The Mekong is among Southeast Asia’s greatest rivers, sustaining tens of millions from its abundant fisheries and its floodwaters which both irrigate and fertilise. But as Tom Fawthrop reports, Nature’s bounty, and beauty, are at risk from a series of 11 dams.
Explorers, travellers and traders have long been enchanted by the magical vistas and extraordinary biodiversity of the Mekong flowing through six countries from the mountains of Tibet to the delta in Vietnam.
Approaching the Cambodian border in the Laos’s southern region of Siphandone lie the spectacular Khone Falls – where the river becomes braided into channels, with a glorious panorama of spectacular waterfalls and swirling rapids.
These rapids create endless islets – the famous Four Thousand Islands that give Siphandone its name, set apart by a maze of narrow channels and rapids.
This uniquely beautiful and biodiverse habitat is just upstream of a colony of Irrawaddy dolphins that also draws many visitors – sustaining a growing eco-tourism industry which directly benefits local communities.
The river provides the largest inland fisheries in the world, its 1,000 species of fish providing nutrition and food security for over 60 million people. These include the iconic Giant Catfish, the world’s largest catfish species, which can reach more than 3 metres in length and weigh over 300kg.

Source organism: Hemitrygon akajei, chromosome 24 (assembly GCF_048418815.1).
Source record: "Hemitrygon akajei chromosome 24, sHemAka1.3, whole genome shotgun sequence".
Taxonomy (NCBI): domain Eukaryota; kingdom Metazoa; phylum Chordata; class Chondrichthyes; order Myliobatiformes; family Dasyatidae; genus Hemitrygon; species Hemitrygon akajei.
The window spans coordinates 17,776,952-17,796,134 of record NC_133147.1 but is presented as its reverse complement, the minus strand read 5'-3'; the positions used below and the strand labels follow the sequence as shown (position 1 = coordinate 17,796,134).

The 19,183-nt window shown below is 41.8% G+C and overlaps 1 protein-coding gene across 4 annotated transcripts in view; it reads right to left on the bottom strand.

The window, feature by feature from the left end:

A Mekong River Commission (MRC) consultant in a 1994 report described the Khone Falls as “an ecologically unique area, so rare in nature that every effort should be made to preserve all of Khone Falls from any development.”
This eco-tourism paradise has all the credentials to qualify as a World Heritage site – with all the tourism benefits that designation would bring. It is also eligible to become an internationally designated Ramsar wetland.
The total value of fisheries, tourism and other benefits has been estimated at $2-3 billion per year.